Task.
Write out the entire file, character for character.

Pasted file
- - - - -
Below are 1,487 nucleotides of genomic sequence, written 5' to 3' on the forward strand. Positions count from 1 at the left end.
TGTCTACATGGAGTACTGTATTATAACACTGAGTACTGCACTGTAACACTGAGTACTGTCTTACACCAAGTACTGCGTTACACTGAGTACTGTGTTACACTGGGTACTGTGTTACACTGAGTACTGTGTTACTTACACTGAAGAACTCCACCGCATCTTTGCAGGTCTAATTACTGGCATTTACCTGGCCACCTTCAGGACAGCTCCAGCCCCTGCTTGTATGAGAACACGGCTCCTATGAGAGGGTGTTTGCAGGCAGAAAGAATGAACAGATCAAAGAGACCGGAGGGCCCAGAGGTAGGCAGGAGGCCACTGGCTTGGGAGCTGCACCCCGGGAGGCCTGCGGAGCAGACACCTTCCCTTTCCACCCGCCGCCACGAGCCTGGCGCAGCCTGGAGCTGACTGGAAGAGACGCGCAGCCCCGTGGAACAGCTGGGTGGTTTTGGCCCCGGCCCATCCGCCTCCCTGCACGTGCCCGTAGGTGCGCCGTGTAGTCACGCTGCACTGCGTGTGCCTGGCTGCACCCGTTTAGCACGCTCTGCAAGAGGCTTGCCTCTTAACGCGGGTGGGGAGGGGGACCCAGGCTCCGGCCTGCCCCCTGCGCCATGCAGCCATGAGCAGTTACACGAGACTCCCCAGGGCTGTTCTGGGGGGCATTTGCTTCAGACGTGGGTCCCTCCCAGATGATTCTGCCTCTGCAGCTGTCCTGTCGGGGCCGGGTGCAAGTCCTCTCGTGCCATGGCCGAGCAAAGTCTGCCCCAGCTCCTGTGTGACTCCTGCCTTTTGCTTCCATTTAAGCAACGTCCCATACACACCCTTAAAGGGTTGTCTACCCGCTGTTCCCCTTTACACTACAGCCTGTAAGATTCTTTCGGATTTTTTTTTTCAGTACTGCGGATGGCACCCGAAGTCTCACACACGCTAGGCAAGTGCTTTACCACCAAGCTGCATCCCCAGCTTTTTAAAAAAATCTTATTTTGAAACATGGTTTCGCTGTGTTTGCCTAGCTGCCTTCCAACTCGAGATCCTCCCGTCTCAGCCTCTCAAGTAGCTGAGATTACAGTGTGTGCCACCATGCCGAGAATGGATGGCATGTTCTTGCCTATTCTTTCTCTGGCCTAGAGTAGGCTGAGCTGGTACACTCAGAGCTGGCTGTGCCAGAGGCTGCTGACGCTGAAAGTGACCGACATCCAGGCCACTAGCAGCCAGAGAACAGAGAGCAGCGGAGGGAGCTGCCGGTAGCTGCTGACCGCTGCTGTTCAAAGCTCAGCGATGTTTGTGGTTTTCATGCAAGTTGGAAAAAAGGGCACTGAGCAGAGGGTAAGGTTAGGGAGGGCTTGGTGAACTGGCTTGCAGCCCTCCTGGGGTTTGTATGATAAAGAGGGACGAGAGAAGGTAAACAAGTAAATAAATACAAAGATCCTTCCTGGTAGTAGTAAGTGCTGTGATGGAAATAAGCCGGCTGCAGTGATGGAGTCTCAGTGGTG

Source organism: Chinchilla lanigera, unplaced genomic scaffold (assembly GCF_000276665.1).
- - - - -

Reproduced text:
Below are 1,487 nucleotides of genomic sequence, written 5' to 3' on the forward strand. Positions count from 1 at the left end.
TGTCTACATGGAGTACTGTATTATAACACTGAGTACTGCACTGTAACACTGAGTACTGTCTTACACCAAGTACTGCGTTACACTGAGTACTGTGTTACACTGGGTACTGTGTTACACTGAGTACTGTGTTACTTACACTGAAGAACTCCACCGCATCTTTGCAGGTCTAATTACTGGCATTTACCTGGCCACCTTCAGGACAGCTCCAGCCCCTGCTTGTATGAGAACACGGCTCCTATGAGAGGGTGTTTGCAGGCAGAAAGAATGAACAGATCAAAGAGACCGGAGGGCCCAGAGGTAGGCAGGAGGCCACTGGCTTGGGAGCTGCACCCCGGGAGGCCTGCGGAGCAGACACCTTCCCTTTCCACCCGCCGCCACGAGCCTGGCGCAGCCTGGAGCTGACTGGAAGAGACGCGCAGCCCCGTGGAACAGCTGGGTGGTTTTGGCCCCGGCCCATCCGCCTCCCTGCACGTGCCCGTAGGTGCGCCGTGTAGTCACGCTGCACTGCGTGTGCCTGGCTGCACCCGTTTAGCACGCTCTGCAAGAGGCTTGCCTCTTAACGCGGGTGGGGAGGGGGACCCAGGCTCCGGCCTGCCCCCTGCGCCATGCAGCCATGAGCAGTTACACGAGACTCCCCAGGGCTGTTCTGGGGGGCATTTGCTTCAGACGTGGGTCCCTCCCAGATGATTCTGCCTCTGCAGCTGTCCTGTCGGGGCCGGGTGCAAGTCCTCTCGTGCCATGGCCGAGCAAAGTCTGCCCCAGCTCCTGTGTGACTCCTGCCTTTTGCTTCCATTTAAGCAACGTCCCATACACACCCTTAAAGGGTTGTCTACCCGCTGTTCCCCTTTACACTACAGCCTGTAAGATTCTTTCGGATTTTTTTTTTCAGTACTGCGGATGGCACCCGAAGTCTCACACACGCTAGGCAAGTGCTTTACCACCAAGCTGCATCCCCAGCTTTTTAAAAAAATCTTATTTTGAAACATGGTTTCGCTGTGTTTGCCTAGCTGCCTTCCAACTCGAGATCCTCCCGTCTCAGCCTCTCAAGTAGCTGAGATTACAGTGTGTGCCACCATGCCGAGAATGGATGGCATGTTCTTGCCTATTCTTTCTCTGGCCTAGAGTAGGCTGAGCTGGTACACTCAGAGCTGGCTGTGCCAGAGGCTGCTGACGCTGAAAGTGACCGACATCCAGGCCACTAGCAGCCAGAGAACAGAGAGCAGCGGAGGGAGCTGCCGGTAGCTGCTGACCGCTGCTGTTCAAAGCTCAGCGATGTTTGTGGTTTTCATGCAAGTTGGAAAAAAGGGCACTGAGCAGAGGGTAAGGTTAGGGAGGGCTTGGTGAACTGGCTTGCAGCCCTCCTGGGGTTTGTATGATAAAGAGGGACGAGAGAAGGTAAACAAGTAAATAAATACAAAGATCCTTCCTGGTAGTAGTAAGTGCTGTGATGGAAATAAGCCGGCTGCAGTGATGGAGTCTCAGTGGTG

Source organism: Chinchilla lanigera, unplaced genomic scaffold (assembly GCF_000276665.1).